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From: Melanie Jo Clarke <mjdosaj_at_MIT.EDU>

Date: Mon, 30 Oct 2006 12:05:39 -0500

Hello,

My confusion stemmed from several things:

1) Given that the canonical momentum is p = a^2 * dx/dt, I couldn't see

where a

factor of sqrt(a) came in. I didn't know it was there for historical reasons,

so I tried to derive it. Although the equations given in your paper involved

p, it was stated in the manual that the time variable was ln(a), so I

went from

there. In reference to the conversion, the manual only stated that the

velocity

was in internal units.

2) sqrt(a) didn't work for me, so I tried to find something that did.

I should

have asked sooner where the factor came from.

I'm sorry, I misspoke when I mentioned the physical velocity. I meant the

peculiar velocity, of course. Also, the factor I gave was not d(ln a)/dt,

which is H(t), but d(ln a)/d(tau), where d(tau)=Ho*dt/a^2. I should have

composed my thoughts better before sending the email.

Thank you for your careful and patient reply. I am in conversation

with Michele

Trenti, who has generously offered to help me solve my conversion problems.

- Melanie

*> Hi Melanie,
*

*>
*

*> The manual is correct on this...
*

*>
*

*> I can only speculate where you got confused, but I'm guessing you have
*

*> mixed up the definitions of comoving, physical, and peculiar velocity.
*

*> Note that they are all different. Also note that the manual says that
*

*> the IC file should contain the *peculiar* velocity divided by sqrt(a),
*

*> not the *physical* velocity as you state above. Let "x" denote comoving
*

*> coordinates and "r=a*x" physical coordinates. Then I call
*

*>
*

*> comoving velocity: dx/dt
*

*> physical velocity: dr/dt = H(a)*r + a*dx/dt
*

*> peculiar velocity: v = a * dx/dt
*

*>
*

*> The physical velocity is hence the peculiar velocity plus the Hubble flow.
*

*>
*

*> I think your attempts to guess the correct conversion factor have caused
*

*> some additional confusion. Let me try to clarify: The internal velocity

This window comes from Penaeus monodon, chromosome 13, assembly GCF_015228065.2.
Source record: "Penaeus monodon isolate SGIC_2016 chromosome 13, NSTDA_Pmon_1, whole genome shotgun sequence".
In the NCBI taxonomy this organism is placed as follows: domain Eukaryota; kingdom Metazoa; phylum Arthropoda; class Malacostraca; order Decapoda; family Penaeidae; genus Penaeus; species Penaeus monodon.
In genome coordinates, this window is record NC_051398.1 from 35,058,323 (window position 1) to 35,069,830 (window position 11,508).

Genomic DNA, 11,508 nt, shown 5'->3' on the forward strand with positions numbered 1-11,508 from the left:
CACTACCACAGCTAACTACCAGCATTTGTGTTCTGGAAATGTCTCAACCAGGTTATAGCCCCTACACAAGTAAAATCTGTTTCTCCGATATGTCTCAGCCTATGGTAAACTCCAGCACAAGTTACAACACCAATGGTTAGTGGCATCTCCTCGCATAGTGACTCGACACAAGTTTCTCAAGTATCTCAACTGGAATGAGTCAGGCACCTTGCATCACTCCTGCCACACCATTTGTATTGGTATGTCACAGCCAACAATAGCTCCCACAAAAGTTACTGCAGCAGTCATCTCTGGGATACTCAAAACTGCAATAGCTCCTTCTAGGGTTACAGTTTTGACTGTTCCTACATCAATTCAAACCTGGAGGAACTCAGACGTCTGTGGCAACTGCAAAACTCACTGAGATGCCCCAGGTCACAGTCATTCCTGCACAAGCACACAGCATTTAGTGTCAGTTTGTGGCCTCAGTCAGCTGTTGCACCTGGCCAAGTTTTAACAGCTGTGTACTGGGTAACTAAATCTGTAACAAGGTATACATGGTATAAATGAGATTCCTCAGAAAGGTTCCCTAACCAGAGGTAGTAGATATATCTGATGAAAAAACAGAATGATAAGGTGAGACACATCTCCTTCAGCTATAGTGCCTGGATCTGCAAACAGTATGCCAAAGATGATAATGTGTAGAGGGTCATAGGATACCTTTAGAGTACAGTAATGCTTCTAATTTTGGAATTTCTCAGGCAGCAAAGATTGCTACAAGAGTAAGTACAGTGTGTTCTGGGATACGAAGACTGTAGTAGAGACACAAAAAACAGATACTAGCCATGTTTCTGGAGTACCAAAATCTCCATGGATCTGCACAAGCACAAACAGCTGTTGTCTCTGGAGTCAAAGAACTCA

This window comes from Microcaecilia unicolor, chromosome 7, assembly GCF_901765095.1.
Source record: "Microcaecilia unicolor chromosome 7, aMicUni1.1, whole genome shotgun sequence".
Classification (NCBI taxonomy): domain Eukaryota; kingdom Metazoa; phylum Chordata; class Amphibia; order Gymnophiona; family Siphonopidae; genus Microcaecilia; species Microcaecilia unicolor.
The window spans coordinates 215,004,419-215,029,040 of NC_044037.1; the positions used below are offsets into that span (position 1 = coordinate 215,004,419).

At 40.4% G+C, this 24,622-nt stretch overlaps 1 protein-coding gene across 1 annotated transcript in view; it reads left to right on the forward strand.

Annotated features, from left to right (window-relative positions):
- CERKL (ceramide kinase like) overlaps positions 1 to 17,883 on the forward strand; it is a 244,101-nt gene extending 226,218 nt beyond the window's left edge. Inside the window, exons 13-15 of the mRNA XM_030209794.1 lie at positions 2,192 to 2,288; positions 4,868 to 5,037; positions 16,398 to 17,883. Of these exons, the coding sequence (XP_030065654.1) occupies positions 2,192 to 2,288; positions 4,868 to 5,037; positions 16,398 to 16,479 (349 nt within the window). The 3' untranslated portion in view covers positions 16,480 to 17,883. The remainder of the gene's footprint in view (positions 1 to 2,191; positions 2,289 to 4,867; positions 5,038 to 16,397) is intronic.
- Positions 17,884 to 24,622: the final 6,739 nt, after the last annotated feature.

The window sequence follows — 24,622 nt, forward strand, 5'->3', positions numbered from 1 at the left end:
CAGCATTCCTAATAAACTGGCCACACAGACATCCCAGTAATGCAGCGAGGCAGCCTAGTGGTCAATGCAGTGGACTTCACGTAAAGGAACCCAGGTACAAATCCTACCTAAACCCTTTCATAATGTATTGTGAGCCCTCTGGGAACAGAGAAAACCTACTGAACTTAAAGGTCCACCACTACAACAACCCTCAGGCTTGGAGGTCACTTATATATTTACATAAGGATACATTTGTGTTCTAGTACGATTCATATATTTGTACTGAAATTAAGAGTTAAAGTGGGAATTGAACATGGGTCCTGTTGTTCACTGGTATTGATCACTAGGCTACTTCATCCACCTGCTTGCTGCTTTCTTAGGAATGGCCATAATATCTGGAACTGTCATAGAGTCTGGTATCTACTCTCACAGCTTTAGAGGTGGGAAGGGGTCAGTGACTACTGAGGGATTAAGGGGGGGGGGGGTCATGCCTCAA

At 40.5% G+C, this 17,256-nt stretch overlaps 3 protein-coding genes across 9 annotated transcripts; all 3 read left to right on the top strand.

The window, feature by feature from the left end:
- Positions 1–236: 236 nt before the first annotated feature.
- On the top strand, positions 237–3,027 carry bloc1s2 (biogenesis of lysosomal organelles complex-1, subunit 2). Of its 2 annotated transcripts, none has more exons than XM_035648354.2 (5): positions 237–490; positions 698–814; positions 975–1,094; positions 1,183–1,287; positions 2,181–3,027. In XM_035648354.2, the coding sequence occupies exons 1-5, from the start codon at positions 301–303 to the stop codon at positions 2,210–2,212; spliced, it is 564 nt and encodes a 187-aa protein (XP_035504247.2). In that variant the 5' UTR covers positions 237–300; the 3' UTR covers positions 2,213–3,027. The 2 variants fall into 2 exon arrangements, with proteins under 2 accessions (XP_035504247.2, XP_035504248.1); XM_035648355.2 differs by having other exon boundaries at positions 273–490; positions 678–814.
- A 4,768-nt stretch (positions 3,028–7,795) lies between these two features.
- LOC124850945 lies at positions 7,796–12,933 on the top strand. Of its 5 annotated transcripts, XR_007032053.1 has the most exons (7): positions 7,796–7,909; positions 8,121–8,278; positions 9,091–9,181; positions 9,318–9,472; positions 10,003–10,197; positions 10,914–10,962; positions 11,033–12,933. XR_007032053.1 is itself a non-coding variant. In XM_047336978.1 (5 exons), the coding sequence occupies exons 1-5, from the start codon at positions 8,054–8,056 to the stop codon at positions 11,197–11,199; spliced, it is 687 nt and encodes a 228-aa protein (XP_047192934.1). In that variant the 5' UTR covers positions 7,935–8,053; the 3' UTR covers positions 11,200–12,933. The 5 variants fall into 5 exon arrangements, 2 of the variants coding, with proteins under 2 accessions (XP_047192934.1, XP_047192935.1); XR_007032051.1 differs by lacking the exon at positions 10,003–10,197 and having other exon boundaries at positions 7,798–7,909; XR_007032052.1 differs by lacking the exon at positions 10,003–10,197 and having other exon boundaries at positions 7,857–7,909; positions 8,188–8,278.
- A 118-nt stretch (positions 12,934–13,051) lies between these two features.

*

*> variable of gadget2 is not given by dx/d(ln a). Rather, it is given by
*

*> the canonical momentum p = a^2 * dx/dt, which is different from the
*

*> definition you assumed. The IC-file and snapshot files of gadget don't
*

*> contain the variable "p" directly because of historical reasons of
*

*> compatibility with gagdet-1. Instead, they contain the velocity variable
*

*> u = v/sqrt(a) = sqrt(a) * dx/dt = p / a^(3/2), which is just what the
*

*> manual says. (The conversion between u and p is done on the fly when
*

*> reading or writing snapshot files.)
*

*>
*

*> Also note that d(ln a)/dt is not a*sqrt(omega_m/a + omega_v*a^2 + 1 -
*

*> omega_m - omega_v), as you say above... This factor is equal to the
*

*> Hubble rate, i.e.: d(ln a)/dt = H(a) = H_0 * sqrt(omega_m/a^3 + omega_v
*

*> + (1 - omega_m - omega_v)/a^2).
*

*>
*

*> If you can't solve your unit conversion problem, I'd suggest to talk to
*

*> Michele Trenti, who figured out the grafic->gadget2 conversion.
*

*>
*

*> Best wishes,
*

*> Volker
*

Received on 2006-10-30 18:05:57

Date: Mon, 30 Oct 2006 12:05:39 -0500

Hello,

My confusion stemmed from several things:

1) Given that the canonical momentum is p = a^2 * dx/dt, I couldn't see

where a

factor of sqrt(a) came in. I didn't know it was there for historical reasons,

so I tried to derive it. Although the equations given in your paper involved

p, it was stated in the manual that the time variable was ln(a), so I

went from

there. In reference to the conversion, the manual only stated that the

velocity

was in internal units.

2) sqrt(a) didn't work for me, so I tried to find something that did.

I should

have asked sooner where the factor came from.

I'm sorry, I misspoke when I mentioned the physical velocity. I meant the

peculiar velocity, of course. Also, the factor I gave was not d(ln a)/dt,

which is H(t), but d(ln a)/d(tau), where d(tau)=Ho*dt/a^2. I should have

composed my thoughts better before sending the email.

Thank you for your careful and patient reply. I am in conversation

with Michele

Trenti, who has generously offered to help me solve my conversion problems.

- Melanie

Received on 2006-10-30 18:05:57

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